One of the concerns of working women is the “pay gap” – the alleged payment to women of 78 cents for every dollar earned by a man. But there are more behind these numbers than first meets the eye, because women work different hours, major in different subjects, and choose different careers.
The 78 percent figure comes from comparing the 2007 full-time median annual earnings of women with men, the latest year available from the Census Bureau. The 2007 Department of Labor data show that women’s full-time median weekly earnings are 80 percent of men’s.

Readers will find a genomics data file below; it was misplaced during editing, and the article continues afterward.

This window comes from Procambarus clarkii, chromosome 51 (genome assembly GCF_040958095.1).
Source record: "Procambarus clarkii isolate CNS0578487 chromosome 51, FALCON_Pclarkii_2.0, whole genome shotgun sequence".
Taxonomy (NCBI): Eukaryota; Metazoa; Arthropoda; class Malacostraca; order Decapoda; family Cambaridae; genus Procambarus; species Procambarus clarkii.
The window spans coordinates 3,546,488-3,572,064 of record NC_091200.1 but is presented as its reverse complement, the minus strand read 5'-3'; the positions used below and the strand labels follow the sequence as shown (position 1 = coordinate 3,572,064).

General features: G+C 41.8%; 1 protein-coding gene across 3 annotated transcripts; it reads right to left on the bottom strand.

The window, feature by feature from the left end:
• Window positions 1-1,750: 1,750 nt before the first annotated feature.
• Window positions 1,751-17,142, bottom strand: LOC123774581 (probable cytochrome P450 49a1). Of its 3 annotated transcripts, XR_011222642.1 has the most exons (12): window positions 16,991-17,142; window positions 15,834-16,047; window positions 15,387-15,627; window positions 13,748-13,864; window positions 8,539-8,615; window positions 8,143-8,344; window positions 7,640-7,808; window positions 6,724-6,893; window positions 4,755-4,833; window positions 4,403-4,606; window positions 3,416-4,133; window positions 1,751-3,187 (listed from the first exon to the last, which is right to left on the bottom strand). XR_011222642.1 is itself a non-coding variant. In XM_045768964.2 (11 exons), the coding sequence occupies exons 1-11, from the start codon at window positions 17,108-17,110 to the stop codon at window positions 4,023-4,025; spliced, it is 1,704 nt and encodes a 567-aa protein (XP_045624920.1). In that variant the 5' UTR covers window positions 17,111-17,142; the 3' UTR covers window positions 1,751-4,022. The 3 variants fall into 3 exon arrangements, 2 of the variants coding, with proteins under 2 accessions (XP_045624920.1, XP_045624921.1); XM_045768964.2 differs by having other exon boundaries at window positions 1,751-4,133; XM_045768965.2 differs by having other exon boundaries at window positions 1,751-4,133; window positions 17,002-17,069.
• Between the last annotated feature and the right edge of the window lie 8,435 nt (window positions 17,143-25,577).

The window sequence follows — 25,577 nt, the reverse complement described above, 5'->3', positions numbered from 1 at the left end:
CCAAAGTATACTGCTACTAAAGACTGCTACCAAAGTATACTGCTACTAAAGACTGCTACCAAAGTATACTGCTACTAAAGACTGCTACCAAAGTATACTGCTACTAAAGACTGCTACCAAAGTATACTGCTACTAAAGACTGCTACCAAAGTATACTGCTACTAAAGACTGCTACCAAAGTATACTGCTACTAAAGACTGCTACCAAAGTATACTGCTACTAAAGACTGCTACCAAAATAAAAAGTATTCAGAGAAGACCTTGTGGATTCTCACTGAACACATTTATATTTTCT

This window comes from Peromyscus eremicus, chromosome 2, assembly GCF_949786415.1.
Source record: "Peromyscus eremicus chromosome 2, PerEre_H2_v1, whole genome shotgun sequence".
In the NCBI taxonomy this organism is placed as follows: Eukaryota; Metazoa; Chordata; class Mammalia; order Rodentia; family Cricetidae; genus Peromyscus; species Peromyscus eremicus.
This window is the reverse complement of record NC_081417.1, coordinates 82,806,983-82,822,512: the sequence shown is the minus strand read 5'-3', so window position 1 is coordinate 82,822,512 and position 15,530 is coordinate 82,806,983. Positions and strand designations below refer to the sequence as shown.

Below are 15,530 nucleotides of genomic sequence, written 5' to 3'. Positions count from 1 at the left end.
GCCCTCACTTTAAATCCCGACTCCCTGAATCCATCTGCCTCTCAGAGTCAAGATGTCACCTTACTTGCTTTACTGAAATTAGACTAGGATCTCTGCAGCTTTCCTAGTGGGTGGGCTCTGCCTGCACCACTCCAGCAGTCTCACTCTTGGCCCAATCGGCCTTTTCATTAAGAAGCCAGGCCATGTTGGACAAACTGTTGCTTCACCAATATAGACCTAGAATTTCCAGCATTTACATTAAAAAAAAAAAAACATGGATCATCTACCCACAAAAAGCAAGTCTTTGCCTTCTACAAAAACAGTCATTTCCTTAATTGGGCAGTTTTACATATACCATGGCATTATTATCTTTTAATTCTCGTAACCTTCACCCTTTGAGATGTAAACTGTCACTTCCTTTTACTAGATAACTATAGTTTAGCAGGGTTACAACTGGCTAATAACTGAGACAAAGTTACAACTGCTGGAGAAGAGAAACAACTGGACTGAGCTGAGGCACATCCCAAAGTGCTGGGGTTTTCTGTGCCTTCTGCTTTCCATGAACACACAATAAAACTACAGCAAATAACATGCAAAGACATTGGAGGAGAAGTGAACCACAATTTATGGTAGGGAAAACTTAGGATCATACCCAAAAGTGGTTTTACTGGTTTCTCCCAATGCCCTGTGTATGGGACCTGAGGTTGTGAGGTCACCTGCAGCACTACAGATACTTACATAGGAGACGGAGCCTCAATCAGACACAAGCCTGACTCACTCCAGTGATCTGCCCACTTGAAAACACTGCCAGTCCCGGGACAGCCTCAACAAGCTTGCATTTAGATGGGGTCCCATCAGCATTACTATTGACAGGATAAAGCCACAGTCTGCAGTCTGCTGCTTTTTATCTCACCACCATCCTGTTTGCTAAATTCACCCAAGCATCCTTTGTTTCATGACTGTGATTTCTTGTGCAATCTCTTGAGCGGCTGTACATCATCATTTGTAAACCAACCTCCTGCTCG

Just comparing men and women who work 40 hours weekly, without accounting for differences in jobs, training, or time in the labor force, yields a ratio of 87.2 percent, with a smaller pay gap.
These wage ratios are calculated from government data and do not take into account differences in education, job title and responsibility, regional labor markets, work experience, occupation, and time in the workforce. When economic studies include these major determinants of income, rather than simple averages of all men and women’s salaries, the pay gap shrinks even more.